Apple Pay’s play in healthcare

October 15, 2014 in Medical Technology

While it’s clear how Apple’s HealthKit and the newest smartphones will play in the healthcare realm, Apple Pay, which the company is rumored to be preparing for a debut when it announces new iPads this week, could actually have an impact there as well.

Likewise with Google Wallet, the search giant’s mobile payment system. Samsung, meanwhile, partnered with PayPal earlier this year to inject mobile payment capabilities into its Galaxy phones.

Here’s the reasoning: If Apple Pay, Google Wallet, or Samsung’s PayPal wares take hold in other industries, healthcare will need and ultimately be forced to embrace that sort of security, too.

[See also: Apple strides into healthcare.]

“From the perspective of the security community, we need Apple Pay to succeed if we want the payment model to change,” said Elliott Frantz, founder and CEO of Virtue Security. “Once the payment model changes, it may also pave the way for all electronic access, even medical records and other health data.”

And if a Morgan Stanley report is any indication Apple Pay promises to gain purchase in the mobile payment realm.

“By reducing fraud, improving data security, and increasing credit/debit volumes for issuers and networks, while protecting the value of the existing payments value chain, we believe Apple Pay has a high chance of success,” Morgan Stanley said in the report, “Mobile Payments Blue Paper Revisit: Apple Pay in Focus.”

The report cites Apple’s mobile devices as a key security enabler, based on its hardware.

“Renewed focus on security following high-profile data breaches (primarily in the US) and the incorporation of a Secure Element into iPhone 6 lead us to think that mobile payments authentication is likely to be hardware-based,” Morgan Stanley said in the report.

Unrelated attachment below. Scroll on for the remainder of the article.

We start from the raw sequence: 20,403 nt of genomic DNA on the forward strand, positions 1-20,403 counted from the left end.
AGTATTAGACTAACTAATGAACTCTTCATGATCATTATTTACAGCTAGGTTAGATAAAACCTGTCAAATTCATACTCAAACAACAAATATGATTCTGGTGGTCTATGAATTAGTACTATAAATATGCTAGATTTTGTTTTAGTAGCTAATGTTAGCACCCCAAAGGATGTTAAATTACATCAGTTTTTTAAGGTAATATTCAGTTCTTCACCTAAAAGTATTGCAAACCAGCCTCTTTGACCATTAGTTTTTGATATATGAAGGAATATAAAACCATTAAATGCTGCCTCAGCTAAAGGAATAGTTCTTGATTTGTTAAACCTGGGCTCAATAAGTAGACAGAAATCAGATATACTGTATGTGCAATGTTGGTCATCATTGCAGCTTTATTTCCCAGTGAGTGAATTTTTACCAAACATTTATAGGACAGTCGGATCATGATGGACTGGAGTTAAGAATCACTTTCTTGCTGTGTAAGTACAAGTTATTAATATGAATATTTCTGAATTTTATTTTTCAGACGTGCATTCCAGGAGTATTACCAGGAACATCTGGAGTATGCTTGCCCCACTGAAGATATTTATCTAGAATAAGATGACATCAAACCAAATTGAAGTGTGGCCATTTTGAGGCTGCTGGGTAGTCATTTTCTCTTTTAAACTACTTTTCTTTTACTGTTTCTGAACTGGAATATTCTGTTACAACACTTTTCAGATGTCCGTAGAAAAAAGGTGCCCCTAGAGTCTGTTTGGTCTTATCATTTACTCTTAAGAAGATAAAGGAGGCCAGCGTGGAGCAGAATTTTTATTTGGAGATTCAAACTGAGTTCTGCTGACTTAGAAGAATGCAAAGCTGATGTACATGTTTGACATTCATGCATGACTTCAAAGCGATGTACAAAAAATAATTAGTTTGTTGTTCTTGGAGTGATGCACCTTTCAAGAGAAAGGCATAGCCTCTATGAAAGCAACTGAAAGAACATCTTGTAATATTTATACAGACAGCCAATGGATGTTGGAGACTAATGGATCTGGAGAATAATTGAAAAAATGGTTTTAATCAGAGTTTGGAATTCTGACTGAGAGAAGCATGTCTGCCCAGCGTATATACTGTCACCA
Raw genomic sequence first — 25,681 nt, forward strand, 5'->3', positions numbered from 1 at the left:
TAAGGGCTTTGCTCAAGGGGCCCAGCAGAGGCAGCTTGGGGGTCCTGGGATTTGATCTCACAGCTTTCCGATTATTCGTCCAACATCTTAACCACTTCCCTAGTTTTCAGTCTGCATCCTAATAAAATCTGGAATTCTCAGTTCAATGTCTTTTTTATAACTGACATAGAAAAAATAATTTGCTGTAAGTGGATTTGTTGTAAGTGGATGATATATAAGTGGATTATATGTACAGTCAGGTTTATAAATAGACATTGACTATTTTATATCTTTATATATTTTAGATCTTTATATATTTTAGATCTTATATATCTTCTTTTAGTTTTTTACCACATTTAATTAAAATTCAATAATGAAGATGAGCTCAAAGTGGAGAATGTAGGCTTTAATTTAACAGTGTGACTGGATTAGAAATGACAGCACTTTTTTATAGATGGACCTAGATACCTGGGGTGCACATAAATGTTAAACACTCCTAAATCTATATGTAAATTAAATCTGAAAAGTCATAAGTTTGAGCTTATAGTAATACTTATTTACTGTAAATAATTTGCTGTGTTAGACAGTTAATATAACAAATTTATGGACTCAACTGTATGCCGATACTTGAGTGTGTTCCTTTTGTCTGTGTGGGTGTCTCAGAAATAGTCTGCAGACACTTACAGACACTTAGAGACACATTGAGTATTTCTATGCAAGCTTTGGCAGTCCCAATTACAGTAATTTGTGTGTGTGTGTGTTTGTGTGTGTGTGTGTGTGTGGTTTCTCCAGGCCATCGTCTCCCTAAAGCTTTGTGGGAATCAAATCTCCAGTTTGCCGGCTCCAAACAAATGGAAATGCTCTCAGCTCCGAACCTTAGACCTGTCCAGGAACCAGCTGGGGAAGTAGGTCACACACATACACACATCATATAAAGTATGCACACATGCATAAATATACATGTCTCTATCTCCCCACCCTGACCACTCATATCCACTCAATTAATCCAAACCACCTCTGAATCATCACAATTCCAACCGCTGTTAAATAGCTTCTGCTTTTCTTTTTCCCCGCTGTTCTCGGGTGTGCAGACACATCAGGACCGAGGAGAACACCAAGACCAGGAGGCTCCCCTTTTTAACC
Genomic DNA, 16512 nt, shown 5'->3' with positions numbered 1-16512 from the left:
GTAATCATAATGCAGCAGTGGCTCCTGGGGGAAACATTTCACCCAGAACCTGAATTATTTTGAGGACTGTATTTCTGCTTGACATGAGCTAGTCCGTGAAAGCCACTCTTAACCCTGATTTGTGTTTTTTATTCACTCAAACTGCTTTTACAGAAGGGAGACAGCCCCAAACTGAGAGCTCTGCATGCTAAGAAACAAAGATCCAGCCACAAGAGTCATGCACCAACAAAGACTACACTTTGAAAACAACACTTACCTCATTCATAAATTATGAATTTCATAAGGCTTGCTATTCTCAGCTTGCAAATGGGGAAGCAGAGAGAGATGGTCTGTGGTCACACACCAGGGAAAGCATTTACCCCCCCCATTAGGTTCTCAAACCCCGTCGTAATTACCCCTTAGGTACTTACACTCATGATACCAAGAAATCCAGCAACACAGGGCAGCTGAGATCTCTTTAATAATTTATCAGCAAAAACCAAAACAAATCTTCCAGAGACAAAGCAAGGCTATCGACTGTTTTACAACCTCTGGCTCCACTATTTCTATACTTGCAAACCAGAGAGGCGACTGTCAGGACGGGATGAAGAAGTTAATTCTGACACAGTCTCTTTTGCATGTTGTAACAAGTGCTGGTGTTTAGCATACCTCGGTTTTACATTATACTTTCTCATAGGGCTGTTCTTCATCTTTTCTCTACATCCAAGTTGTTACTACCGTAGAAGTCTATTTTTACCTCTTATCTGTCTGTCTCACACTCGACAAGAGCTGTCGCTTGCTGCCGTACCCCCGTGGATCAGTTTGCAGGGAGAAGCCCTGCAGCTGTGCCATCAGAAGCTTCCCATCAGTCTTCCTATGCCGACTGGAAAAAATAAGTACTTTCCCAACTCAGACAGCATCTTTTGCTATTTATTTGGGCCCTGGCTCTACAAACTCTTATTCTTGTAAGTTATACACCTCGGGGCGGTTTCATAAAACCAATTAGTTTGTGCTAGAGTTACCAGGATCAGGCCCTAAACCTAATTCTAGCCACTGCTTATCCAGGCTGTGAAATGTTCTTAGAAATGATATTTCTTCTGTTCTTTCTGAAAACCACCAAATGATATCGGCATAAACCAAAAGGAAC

[See also: Cerner, athenahealth to work with Apple.]

Don Bloodworth, CFO of Tyfone, a mobile security and financial services technology solutions provider agreed, adding that the hardware focus for mobile security will spread across industries — including healthcare.

“If hardware-enabled security is necessary for the payments industry, it is our belief that all industries will need security that is at least as strong,” Bloodworth said. “Data privacy in most industries beyond payments requires security that will be enabled by the use of hardware and not just software or cloud.”

Whether hardware or software, technologies in the mobile payment realm, it’s worth noting, are nascent. Google opened its Wallet in September 2011 but the service has been slow to catch on, while Apple Pay may or perhaps may not emerge this week. And in addition to its deal with PayPal for phones, Samsung just last month extended that arrangement to arm its next generation of smartwatches with mobile payment functionality. 

Virtue Security’s Frantz explained that the way things stand today we don’t really know how secure the inner workings of these technologies are. 

“Even though many technologies are secure in design,” Frantz said, “they sometimes can collapse as a result of bugs in implementation and programming. For this, only time will tell.”

This article first appeared on Healthcare IT News‘ sister publication, mHealth News.

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